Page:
Students who struggle with comprehension benefit from reading fluency exercises. Read alouds, context clues, and vocabulary are incredibly valuable skillsets for high school students to help build their literacy skills. Read alouds support phonemic awareness, which then improves reading accuracy. Context clues allow students to decipher unfamiliar words, infer new meaning, and identify proper expression. Further, context clues help build vocabulary, which also builds reading speed and comprehension overall.
Teachers can further reinforce reading fluency skills by integrating low-stake annotation goals into their critical reading activities (below for more on that).
Critical reading objectives
As students begin to read critically, there are several objectives for them beyond just finishing the text. These include:
- Reading for understanding
- Recognizing arguments
- Understanding an author’s main idea (or position) and supporting details (or evidence)
- Evaluating an author’s use of evidence to support a position
Before they even begin reading, students should start by asking questions to help them think critically, like “why did my teacher ask me to read this?” and “what do I already know about this subject?” Most high school students learn rhetorical topics in their ninth and tenth-grade years. Metacognitive questions—like those cited above—mirror those rhetorical standards and can help students reach a higher proficiency level.
After reading the text, students can ask questions to begin to understand it and reflect on the author’s ideas and arguments. What is the author’s main point? Can I summarize the text in three or four sentences? Do any of the ideas in the text relate to anything else I’ve read or discussed before? Many reading standards involve building proficiency in comprehension. This line of questioning helps to reinforce reading comprehension for students, building on their overall fluency skills.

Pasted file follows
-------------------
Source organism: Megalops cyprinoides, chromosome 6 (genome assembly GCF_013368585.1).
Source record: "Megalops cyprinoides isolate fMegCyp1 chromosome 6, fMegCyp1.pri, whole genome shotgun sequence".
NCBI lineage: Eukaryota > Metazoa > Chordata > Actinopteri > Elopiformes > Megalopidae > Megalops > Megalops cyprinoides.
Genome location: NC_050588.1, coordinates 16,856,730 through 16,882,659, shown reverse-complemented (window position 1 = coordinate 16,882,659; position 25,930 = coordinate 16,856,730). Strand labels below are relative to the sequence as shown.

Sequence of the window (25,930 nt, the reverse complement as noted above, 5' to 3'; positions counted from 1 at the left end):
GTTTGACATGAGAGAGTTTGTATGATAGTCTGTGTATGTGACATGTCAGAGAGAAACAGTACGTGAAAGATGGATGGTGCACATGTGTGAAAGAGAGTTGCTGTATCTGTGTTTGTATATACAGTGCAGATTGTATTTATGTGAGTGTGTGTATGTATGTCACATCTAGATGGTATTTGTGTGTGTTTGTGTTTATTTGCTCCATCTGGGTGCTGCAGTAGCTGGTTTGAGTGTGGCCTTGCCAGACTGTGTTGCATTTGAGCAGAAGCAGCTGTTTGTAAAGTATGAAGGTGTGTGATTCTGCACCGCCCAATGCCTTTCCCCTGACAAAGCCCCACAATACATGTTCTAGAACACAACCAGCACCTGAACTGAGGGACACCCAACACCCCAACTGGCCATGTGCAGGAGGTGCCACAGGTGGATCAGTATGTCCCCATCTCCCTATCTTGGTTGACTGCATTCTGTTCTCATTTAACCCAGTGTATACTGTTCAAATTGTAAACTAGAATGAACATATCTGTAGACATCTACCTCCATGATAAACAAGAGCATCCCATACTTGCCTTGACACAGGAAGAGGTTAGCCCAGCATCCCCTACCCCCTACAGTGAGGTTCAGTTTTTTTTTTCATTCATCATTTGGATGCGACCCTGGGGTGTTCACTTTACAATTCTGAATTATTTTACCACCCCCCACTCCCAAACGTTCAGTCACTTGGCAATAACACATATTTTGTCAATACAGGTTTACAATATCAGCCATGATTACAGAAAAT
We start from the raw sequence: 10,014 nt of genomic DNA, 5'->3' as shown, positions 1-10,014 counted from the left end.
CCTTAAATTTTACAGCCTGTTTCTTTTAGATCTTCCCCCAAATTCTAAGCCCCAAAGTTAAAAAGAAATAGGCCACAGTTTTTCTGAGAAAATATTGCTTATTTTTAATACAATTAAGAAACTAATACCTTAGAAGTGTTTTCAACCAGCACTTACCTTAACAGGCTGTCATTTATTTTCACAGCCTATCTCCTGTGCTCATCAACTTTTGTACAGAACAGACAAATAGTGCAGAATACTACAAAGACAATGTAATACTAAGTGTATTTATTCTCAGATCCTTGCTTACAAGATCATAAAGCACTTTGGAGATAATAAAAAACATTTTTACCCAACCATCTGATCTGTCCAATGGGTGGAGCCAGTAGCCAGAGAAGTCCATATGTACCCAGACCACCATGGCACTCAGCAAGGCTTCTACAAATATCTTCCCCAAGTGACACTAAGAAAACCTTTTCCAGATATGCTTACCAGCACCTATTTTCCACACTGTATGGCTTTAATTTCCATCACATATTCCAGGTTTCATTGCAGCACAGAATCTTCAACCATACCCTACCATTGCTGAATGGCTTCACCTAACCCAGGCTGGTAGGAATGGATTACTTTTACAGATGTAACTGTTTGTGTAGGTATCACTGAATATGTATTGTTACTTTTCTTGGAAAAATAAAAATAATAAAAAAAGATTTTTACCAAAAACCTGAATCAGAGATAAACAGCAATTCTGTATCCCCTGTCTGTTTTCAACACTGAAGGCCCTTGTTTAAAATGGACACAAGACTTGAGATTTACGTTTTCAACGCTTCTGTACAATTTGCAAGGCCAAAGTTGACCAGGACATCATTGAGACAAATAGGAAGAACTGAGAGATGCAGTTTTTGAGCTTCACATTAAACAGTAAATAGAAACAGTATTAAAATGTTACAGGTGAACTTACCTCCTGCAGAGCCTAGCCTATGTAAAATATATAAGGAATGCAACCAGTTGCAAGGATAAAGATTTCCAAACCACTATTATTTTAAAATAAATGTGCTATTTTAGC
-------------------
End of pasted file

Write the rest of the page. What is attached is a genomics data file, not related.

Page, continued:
Examples of Critical Reading Skills
To go beyond just remembering an author’s argument, students need various strategies and skills to engage critically with a text. Some of these include:
Annotate: When students annotate a text, they underline important sections, like the author’s thesis statement and topic sentences of the main paragraphs. Annotation also includes adding comments and questions or symbols, like stars or happy faces, beside key passages or quotes.
Contextualize: When reading critically, students should think about the broader context of a text. When was it written? What was happening during that time of history? What were the author’s own biases and beliefs? By reflecting on these contexts, students can better reflect on their own judgment of the text.
Outline: Outlining allows students to break a large text down into its most important parts, including the main ideas and supporting evidence, in their own words.
Evaluate: Once students identify the main arguments of a text, they can break those arguments into two parts: claim and support. Students then can evaluate whether the author has made an argument that is logical, consistent, and believable.
Compare and Contrast: Students will often encounter similar ideas approached in different ways by different authors. Placing the text they read in the context of other texts, and analyzing how they are similar and different, can help with student understanding.